In 2019, young people learned how to talk like boomers. It showed up in tweets (“why do boomers all have such a strange relationship with capitalization and punctuation”), on Reddit (“On my first ever Facebook post to a friend’s wall, I signed my name like some kind of boomer”), and people who type “ok boomer” as “O.K., Boomer.” There’s a Facebook group where people pretend to be boomers, which consists of typing things like “say hi to Joe and the kids for me,,, love! You.” There are even memes, like this take on the Distracted Boyfriend meme.

meme with punctuation marks on a boyfriend looking back at another woman.

Courtesy of Gretchen McCulloch

Many of these pieces had been around before, but as boomerspeak, they crystallized into a genre ripe for parody. Boomerspeak’s canonical features include the dot dot dot, repeated commas, and the period at the end of a text message. It can also involve random mid-sentence capitalization, typing in all caps, double-spacing after a period, signing your name at the end of a text message, and confusion between the face with tears of joy emoji and the loudly crying emoji. But it’s not just a question of intergenerational strife. Watching boomerspeak distill and crystalize into a distinct genre this year can help us understand a bigger phenomenon: how distinctive ways of speaking bubble up into the popular consciousness and become available for commentary or imitation, a linguistic process known as enregisterment.


Subscribe to WIRED and stay smart with more of your favorite Ideas writers.

A register is a particular socially identifiable variety of a language, whether that’s texting like a boomer or the prestigious British linguistic register known as Received Pronunciation. This social identification doesn’t exist permanently. Instead, it develops over time, a process that the linguist Asif Agha named enregisterment. Agha wrote a classic paper introducing the term in 2003, where he used the well-documented history of Received Pronunciation as a case study. It might feel obvious to a modern-day English speaker that of course there’s a fancy register associated with the Queen and the upper classes and the media, but Agha points out that this wasn’t the case before the 18th century, when the nobility tended to have a regional accent associated with their lands. Received Pronunciation was gradually constructed in the minds of the public, from grammarians and other language pundits of the 18th century who expressed a desire for a unified national English accent, to 19th-century etiquette manuals aimed at a growing middle class, fictional representations of speech by authors like Charles Dickens, and increasing codification through boarding schools and the BBC into the 20th century.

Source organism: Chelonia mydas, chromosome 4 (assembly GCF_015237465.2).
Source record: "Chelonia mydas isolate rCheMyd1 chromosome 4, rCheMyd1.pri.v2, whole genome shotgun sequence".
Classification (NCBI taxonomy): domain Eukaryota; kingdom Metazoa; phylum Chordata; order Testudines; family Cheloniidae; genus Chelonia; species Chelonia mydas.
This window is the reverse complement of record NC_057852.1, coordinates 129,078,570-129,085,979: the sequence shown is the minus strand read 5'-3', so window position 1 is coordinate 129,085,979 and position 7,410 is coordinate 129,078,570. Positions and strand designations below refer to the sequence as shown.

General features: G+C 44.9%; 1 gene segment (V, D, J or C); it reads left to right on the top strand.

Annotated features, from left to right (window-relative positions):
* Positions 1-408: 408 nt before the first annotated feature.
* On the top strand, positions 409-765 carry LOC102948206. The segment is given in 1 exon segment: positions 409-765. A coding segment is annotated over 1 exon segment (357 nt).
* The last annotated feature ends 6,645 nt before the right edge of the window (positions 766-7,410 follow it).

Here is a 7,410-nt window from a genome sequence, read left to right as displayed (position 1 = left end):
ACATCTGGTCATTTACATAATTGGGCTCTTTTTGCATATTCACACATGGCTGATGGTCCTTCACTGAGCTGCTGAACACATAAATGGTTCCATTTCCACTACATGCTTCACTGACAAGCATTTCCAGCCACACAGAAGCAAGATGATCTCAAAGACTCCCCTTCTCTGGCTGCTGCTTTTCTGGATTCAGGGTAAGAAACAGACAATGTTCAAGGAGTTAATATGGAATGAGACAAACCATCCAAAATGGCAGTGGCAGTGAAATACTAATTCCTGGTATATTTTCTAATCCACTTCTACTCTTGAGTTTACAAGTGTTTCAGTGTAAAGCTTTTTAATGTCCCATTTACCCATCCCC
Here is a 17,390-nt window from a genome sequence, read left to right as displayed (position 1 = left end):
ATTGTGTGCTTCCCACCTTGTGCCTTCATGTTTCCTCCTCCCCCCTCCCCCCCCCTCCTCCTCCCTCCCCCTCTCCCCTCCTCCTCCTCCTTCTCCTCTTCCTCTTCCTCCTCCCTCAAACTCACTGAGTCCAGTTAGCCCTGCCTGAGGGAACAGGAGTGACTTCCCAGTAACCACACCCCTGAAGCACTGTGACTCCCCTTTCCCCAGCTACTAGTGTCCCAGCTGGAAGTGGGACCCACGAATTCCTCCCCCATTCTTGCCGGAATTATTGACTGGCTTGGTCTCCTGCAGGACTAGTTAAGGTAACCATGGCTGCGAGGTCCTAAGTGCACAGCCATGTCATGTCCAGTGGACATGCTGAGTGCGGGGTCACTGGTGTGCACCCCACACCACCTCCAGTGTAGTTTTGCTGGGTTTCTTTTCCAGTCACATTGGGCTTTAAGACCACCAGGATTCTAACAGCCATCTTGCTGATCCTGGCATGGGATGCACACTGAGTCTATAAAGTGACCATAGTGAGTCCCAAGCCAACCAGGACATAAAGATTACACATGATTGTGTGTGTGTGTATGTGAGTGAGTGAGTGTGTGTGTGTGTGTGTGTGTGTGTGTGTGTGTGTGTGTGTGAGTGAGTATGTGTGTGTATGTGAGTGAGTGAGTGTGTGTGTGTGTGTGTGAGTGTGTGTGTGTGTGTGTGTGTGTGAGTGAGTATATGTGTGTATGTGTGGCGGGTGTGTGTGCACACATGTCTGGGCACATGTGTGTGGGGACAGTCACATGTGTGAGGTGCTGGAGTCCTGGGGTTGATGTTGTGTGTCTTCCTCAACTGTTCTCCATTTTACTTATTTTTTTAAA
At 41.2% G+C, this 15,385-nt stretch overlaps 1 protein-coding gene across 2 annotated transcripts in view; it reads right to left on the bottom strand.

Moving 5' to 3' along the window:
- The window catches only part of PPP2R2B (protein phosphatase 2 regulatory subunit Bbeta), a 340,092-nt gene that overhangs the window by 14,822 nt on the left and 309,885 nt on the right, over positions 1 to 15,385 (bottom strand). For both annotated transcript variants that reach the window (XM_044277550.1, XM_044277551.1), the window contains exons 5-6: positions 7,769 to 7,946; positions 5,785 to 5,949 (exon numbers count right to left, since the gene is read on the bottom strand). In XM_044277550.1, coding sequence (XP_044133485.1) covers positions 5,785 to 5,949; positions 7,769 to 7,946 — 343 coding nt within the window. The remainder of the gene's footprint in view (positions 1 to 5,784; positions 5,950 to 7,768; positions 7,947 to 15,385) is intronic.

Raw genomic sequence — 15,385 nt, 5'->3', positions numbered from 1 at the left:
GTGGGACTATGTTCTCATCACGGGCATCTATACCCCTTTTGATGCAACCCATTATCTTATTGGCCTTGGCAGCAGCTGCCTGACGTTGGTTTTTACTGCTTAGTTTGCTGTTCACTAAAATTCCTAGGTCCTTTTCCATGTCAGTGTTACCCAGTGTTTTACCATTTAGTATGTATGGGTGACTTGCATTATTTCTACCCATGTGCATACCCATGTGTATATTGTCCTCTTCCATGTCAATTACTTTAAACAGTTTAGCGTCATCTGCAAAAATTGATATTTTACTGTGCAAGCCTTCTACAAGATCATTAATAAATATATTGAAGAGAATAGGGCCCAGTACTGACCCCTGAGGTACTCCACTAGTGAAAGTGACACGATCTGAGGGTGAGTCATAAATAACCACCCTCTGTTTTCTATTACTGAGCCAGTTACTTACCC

The idea of enregisterment has been applied to many other linguistic varieties. One particularly vivid example comes from linguist Barbara Johnstone, who spent 11 years collecting “Pittsburghese” T-shirts and other memorabilia (mugs, bumper stickers) with characteristic Pittsburgh words, phrases, and folk respellings on them, such as “yinz” and “dahntahn” (downtown) and “needs washed.” Johnstone makes the point that linguistic features becoming characteristic of Pittsburgh in the popular imagination is a distinct step from them existing at all, which they did for decades before they started getting noticed and put on T-shirts. What’s more, the words and sounds on a Pittsburghese T-shirt aren’t necessarily representative of all and only Pittsburghers—many of these features are also found in the speech of surrounding areas, and many residents of Pittsburgh use only some of them, or even none at all, as this style is linked especially to a white, working-class identity. Accuracy aside, an imagined Pittsburghese lexicon makes the T-shirts more valuable at a very practical level—they sell in souvenir shops at a healthy markup over their production cost.